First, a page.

The selection of a Content Management System

And what house construction has to do with it.

The selection of a Content Management System

Do you know the saying: “The first house you build for your enemy, the second for your friend, and the third for yourself“?

How did you feel back then when you were preparing to select a turnkey home builder? You considered construction companies, visited an Expo for prefabricated sample house models, visited various construction company reference customers at their homes, etc.

You've read a lot, seen a lot, invested a lot of time, and spent so much money ... so close to decision time and now you feel queasy. Have you considered everything, and did you ask all of your questions? The house fits your current situation, but what about in 3 years, and what about in 5 years? How far along are you with family planning, and will you still be with your current employer in 3 or 5 years? Can your career ambitions still be satisfied within your current region in 5 years? You see: Question after Question.

It is exactly the same for companies and documentation departments when they choose a Content Management System. Anyone wishing to introduce a Content Management System faces the difficult task of selecting the appropriate system from among the many on offer.

The selection and implementation of a Content Management System has to be planned carefully; after all, there are big implications. It's not just about the new tool and the technology behind it. Above all else, it’s about optimised and leaner editorial and translation processes, interfaces to other systems within the company (e.g. EDM, PDM, ERP, PLM, CAD), and new processes that lead to new ways of working. In total, it's more about psychology than technology.

You must consider:

  • your own requirements for document structuring and modularisation, block size and metadata
  • the required editorial processes
  • any workflow functions for internal release or the translation and terminology processes
  • the knowledge of which processes are common (and therefore should be easily achievable) and which, because rarely used, may be a little more complicated

All of these factors must be known and considered before speaking to and negotiating with system providers.

The goal is to find and introduce the optimal system, and to do so in a vendor-neutral and independent way. Therefore, a project always begins to expose exactly what your requirements are.

But if we think again about the phrase, "The first house you build for your enemy, the second for your friend, and the third for yourself": You don’t want to implement a Content Management System three different times ...

So you probably need a partner who has successfully selected and built several "homes", based on their practical experience, so that you can rely on the experience and knowledge of the partner when selecting and implementing a Content Management System; both the positive aspects and to learn and consider the pitfalls of selecting and implementing a new system.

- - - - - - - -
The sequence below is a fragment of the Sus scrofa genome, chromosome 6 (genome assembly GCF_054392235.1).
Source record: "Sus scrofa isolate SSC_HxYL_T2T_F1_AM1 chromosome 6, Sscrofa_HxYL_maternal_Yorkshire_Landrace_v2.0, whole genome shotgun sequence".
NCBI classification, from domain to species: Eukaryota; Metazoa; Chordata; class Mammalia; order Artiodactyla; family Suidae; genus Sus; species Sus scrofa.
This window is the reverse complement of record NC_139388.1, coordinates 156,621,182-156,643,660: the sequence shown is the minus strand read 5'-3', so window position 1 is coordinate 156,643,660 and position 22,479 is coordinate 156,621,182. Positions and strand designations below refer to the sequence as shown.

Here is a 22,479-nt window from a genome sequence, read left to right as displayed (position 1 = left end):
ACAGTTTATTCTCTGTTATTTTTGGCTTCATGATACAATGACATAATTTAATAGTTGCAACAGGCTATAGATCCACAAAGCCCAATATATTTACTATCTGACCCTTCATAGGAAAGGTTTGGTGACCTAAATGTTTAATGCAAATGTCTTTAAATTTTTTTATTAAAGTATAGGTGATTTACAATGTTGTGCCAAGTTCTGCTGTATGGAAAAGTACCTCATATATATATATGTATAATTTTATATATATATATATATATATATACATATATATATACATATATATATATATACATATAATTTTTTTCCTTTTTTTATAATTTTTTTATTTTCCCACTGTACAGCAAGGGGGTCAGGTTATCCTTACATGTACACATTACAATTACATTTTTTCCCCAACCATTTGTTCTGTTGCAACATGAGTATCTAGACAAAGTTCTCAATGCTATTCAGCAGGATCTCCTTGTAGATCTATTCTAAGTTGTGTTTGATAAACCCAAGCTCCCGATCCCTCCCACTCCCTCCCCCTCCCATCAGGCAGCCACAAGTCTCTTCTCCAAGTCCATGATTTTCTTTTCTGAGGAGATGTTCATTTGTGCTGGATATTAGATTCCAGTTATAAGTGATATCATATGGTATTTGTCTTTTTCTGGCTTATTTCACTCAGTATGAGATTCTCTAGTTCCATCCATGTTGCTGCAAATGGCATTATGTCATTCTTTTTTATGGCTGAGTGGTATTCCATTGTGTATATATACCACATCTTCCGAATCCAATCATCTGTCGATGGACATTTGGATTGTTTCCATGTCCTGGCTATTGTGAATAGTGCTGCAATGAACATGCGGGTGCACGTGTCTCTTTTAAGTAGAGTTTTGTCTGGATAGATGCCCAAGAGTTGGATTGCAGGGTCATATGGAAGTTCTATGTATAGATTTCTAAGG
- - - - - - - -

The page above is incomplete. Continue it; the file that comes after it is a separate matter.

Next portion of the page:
So how would you proceed?

The prerequisites for a successful system implementation:

  1. Conduct a Process and Modularisation Workshop. The focus of this Workshop should be on modular content creation and the associated requirements for an appropriate Content Management System and its related processes.
  2. Create a requirements catalogue and specifications for the future system. In doing so, you can also familiarise yourself with the developments made by the VDMA (the "Introducing a Content Management System in Technical Documentation" Guide) as well as the tekom (CMS study "Selection and Implementation – Systems on the Market").
  3. Create a weighted rating matrix. The result should be an Excel spreadsheet with categorised requirements, which should also be sent to each system supplier (with a request to comment on each item).
  4. On the basis of the specifications, offers should be obtained from various potential suppliers.
  5. Evaluate and compare the various offers.
  6. Create a shortlist of 3-to-4 system providers.
  7. The system providers should then present their solutions on the basis of your specifications, the appropriate processes, and their sample data in a half-day Workshop. During the Workshop, the basic functions of the various systems should be presented, as well as questions that have arisen, in order to complete your evaluation.
  8. After discussing the results and weighing the advantages and disadvantages of the individual systems, the future CMS should be selected.
  9. The configuration of the system should be based on the process Workshop. The creation of templates or configurations from a layout designer.
  10. Training.
  11. Accompanying the system implementation process comes on-the-job training, encompassing both data processing and migration tasks.
  12. Control, and the constant improvement of editorial processes within the CMS.

We hope that we have shed some light on how to properly choose a Content Management System in the right way – with both security and transparency. So you can say: "Thanks to a structured approach, you choose the first CMS all by yourself!"

Michael Bos
Blog post Michael Bos
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